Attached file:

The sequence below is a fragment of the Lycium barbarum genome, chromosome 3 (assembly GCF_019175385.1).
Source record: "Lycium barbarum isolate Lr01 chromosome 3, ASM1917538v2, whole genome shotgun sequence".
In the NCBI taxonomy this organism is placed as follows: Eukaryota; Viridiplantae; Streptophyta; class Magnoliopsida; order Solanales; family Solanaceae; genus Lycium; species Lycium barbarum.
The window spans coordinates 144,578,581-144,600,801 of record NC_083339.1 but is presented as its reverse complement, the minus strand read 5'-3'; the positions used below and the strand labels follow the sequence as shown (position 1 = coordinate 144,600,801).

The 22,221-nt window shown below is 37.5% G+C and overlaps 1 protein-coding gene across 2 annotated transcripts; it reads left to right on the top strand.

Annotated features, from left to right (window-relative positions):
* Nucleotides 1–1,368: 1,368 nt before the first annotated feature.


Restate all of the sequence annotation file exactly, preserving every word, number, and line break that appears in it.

The sequence below is a fragment of the Lycium barbarum genome, chromosome 3 (assembly GCF_019175385.1).
Source record: "Lycium barbarum isolate Lr01 chromosome 3, ASM1917538v2, whole genome shotgun sequence".
In the NCBI taxonomy this organism is placed as follows: Eukaryota; Viridiplantae; Streptophyta; class Magnoliopsida; order Solanales; family Solanaceae; genus Lycium; species Lycium barbarum.
The window spans coordinates 144,578,581-144,600,801 of record NC_083339.1 but is presented as its reverse complement, the minus strand read 5'-3'; the positions used below and the strand labels follow the sequence as shown (position 1 = coordinate 144,600,801).

The 22,221-nt window shown below is 37.5% G+C and overlaps 1 protein-coding gene across 2 annotated transcripts; it reads left to right on the top strand.

Annotated features, from left to right (window-relative positions):
* Nucleotides 1–1,368: 1,368 nt before the first annotated feature.